Hot On The Trail in the City of Chocolate
It was hard to focus on what Esther, our docent was saying, with the exhilarating fragrance of cocoa demanding my complete and undivided attention. I couldn’t help but greedily breathe in. Then a tray of freshly made bonbons was brought out; the rich dark sprinkles looked heavenly. The group politely waited for her to finish talking but secretly, everyone already knew which bonbon they wanted to try first.
No, we weren’t a bunch of five-year-olds on a school trip to a candy store. But we were standing in Barcelona’s oldest chocolate shop, Fargas, our first stop on the City of Chocolate tour with Context Travel. Considering that Fargas has been whipping up some of the finest chocolate in Barcelona since 1827, it wasn’t surprising that we were under some kind of chocolate spell.
How come I’d never heard of Spanish chocolate?
That’s the question I found myself asking over and over as Esther led our group of ten on a chocolate journey through the different neighborhoods of Barcelona, from the narrow lanes of the Gothic Quarter to the swanky Passeig de Gràcia studded with the jewels of Modernist architecture. But the Spanish secrecy about chocolate isn’t new; in fact, it’s deeply rooted in history.
It was Columbus, she explained as we stood surrounded by crumbling façades somewhere in Barri Gòtic, who first brought chocolate to Spain in 1493. But when he presented the unprocessed cacao beans to King Ferdinand and Queen Isabella, he had no idea what they really were (or their magnífico potential). According to historians, it was conquistador Hernán Cortés who, after having tasted a chocolate drink as the guest of an Aztec emperor, brought it back to Spain in 1529. He added sugar to the drink and put into place events that would eventually make the drink popular with Spanish aristocracy and nobility for the next 100 years or more, even as they kept it a secret from the rest of Europe.
Well, I sure was glad the cat found its way out of the bag as we entered Granja La Pallaresa, on a narrow street in the Gothic Quarter. A granja is a café that serves chocolate and pastries, and is typically visited mid-morning for breakfast or for mereinda (afternoon tea). The popularity of granjas with locals who like to unwind after a long day with hot chocolate and conversation means that granjas can be busy, noisy and wonderfully authentic. Here, we watched as cups of Suisse Hot Chocolate were placed before us. Topped with dreamy cloud-like swirls of cream reminiscent of the Swiss Alps, the Suisse is aptly named. “And what you should do,” Esther said as we watched, “is dip the melindros in the drink like this,” dunking the warm pastry into the chocolate through the cream before taking a bite. Following her example, I had to admit, the Spanish had really got afternoon tea right!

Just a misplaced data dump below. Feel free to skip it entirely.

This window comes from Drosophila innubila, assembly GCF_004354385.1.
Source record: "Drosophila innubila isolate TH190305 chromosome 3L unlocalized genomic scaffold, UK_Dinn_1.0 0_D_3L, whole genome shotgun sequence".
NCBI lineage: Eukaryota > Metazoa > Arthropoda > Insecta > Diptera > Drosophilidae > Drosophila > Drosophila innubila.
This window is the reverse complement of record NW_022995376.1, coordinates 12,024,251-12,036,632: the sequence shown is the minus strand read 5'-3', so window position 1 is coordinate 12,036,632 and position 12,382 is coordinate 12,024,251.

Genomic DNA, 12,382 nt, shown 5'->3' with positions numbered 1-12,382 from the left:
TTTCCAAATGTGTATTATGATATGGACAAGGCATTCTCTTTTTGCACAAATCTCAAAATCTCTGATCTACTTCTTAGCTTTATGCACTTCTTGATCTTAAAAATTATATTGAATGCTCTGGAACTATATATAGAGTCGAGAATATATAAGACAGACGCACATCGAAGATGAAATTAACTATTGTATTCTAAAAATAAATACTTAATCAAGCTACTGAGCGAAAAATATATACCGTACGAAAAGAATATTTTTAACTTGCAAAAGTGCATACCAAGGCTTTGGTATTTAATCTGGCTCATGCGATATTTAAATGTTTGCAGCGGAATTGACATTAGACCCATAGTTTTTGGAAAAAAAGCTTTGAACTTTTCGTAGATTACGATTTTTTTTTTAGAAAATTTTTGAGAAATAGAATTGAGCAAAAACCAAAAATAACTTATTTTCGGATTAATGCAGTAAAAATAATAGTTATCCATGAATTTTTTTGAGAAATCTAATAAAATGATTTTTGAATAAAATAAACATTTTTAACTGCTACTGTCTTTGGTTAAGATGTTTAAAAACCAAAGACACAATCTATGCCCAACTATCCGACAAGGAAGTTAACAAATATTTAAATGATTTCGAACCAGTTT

Our fourth stop on the chocolate trail was Escribá, Barcelona’s third oldest chocolatier on the busy La Rambla, open for business since 1906. We stood outside for a few minutes admiring the gorgeous Modernist façade of beautiful mosaics. Inside the café, it was obvious that the chocolate in Escribá wasn’t just a sweet indulgence; it was art sculpted into elaborate sculptures, shapes and objects proudly gracing the window and store displays. “Oh look!” a woman pointed out to a shoe that would have been right at home in a Louboutin store had it not been made of chocolate. On the wall, hung a photograph of an exquisite Louis Vuitton case made of chocolate.
A tray of bright red chocolate lips was brought out and Esther suggested taking photos of us with the lips pursed between our own. There was a lot of pointing and giggling, mine melted fast and were gone before I could get a half decent picture but I didn’t mind because they were delicious.
Then we were out again on the crowded La Rambla, hurrying behind Esther as she wove through crowds of tourists. “Keep your bags close,” she warned as we followed her into the metro station. Barcelona is known for its crafty pickpockets, who often work in pairs, with one person diverting your attention with a random question, a bill on the floor or simply by holding your gaze, while the other one makes his way through your purse and takes your cash.
After a ten-minute ride, we arrived at the modern Cacao Sampaka store on Passeig De Gràcia, the same street is home to the Modernist Gaudi masterpieces of Casa Batlló and La Pedrera. Our tasting platter consisted of chocolates with sea salt, wasabi, lime, parmesan, and olive oil, each one a pleasantly surprising first for me.
Having learnt the art of chocolate tasting, “you must break it and hear it snap to know it’s good quality,” we’d been told, and armed with gift bags for loved ones, we said our goodbyes outside Casa Amatller.
A palatial residence that once housed traveler, photographer, collector and talented chocolatier Antoni Amatller, there couldn’t have been a better place to end our sinfully sweet exploration of Barcelona.